That process of herding members from large groups to smaller ones achieves several things. Perhaps most importantly, it helps the group continue to survive as platforms like Facebook, Twitter, and YouTube seek to block them. 

“You might have a bunch of people that follow one account and then that account will say, ‘Hey. I created a channel on Discord. Or I created a channel on Telegram. If you’re interested, sign up.’ From there, they would push people to other platforms where they can be sure to continue reading group content” said Holmes. That content could be anything from propaganda or more memes, at the broadest level, to the sharing of descriptions of weapons and survival or tactical gear within groups, at the smaller level. 

To the extent that a group has leaders, such as the NFAK coalition, the threat of deplatforming can serve as an accelerant to join the networked smaller groups. Members are especially encouraged to join Telegram channels or additional message boards in order to stay in touch after banning. 

All of the groups that Babel Street surveyed seemed to show some awareness that they’ve attracted scrutiny from law enforcement, which affects their behavior in different ways. The Atomwaffen Division is very careful to avoid overt “recruitment,” said Holmes. “They’ve been burned in the past,” and so they take “a decentralized, grassroots approach.” Meanwhile the leader of NFAK coalition wants to launch formal chapters nationwide, but —aware that the audience might include law enforcement —he emphasizes that the group is expressly looking for “law-abiding gun owners.” 

Facebook, Youtube, and Twitter eventually succeeded in purging their respective platforms of violent jihadist content, in part through the use of machine leanring. In June, Facebook took the step of banning groups with ties to the Boogaloo Bois, but the same machine learning techniques that are effective against extremist Islamic content are much less effective against right-wing content. First, Jihiadists would share the same specific videos. Once one social media company’s moderators caught it they could affix a digital hash to the image and share that with other companies so that the imagery could be detected automatically and removed almost as soon as it was posted (similar to social media companies’ methods for policing child pornography.)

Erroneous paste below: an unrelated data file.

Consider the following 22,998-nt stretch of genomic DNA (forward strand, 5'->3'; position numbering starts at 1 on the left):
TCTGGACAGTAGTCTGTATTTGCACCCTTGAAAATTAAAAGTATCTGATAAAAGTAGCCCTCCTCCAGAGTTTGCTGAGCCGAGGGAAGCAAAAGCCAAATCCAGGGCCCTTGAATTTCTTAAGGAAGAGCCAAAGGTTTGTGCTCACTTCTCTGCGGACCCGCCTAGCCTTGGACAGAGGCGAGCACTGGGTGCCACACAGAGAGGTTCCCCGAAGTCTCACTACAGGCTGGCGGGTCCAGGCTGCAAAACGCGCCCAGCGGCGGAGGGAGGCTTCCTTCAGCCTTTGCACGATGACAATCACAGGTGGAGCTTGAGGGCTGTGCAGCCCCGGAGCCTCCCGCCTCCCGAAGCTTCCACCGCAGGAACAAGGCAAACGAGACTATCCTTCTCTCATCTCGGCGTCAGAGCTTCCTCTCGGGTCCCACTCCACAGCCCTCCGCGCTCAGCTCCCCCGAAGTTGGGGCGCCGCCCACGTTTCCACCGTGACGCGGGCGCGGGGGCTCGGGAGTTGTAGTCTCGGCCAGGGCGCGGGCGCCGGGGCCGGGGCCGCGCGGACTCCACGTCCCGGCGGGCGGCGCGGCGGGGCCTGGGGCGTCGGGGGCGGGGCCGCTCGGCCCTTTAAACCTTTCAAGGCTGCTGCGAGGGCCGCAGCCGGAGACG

But rightwing extremist content takes a variety of forms and only a portion of it is expressly violent. Context is also key. Someone sharing photos of historical Nazis or images associated with the Confederacy could be an extremist or just having a neutral discussion about history ,or sharing current news articles. And, of course, individuals who share such content could just be nonviolent individuals that are sympathetic to rightwing causes.

There-in lies the real challenge of stopping the spread of hate language on social media. 

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Facebook CEO Mark Zuckerberg has erred on the side of what he described in an October speech at Georgetown University as “free expression,” a stance that has invited criticism from a coalition of civil rights groups such as the NAACP and the Anti-Defamation League. Legislative efforts to deal with right-wing networks have been absorbed by a larger fight over whether platforms like Twitter and Facebook should lose protections for attempting to ban certain groups at all, a debate pushed increasingly by right-wing groups and some lawmakers who complain that their views are being censored. 

Facebook didn’t mind losing business from a few Jihadists. Alienating large pockets of American conservatives, very few of whom are violent but many of whom are already nurturing feelings of collective persecution, is another matter.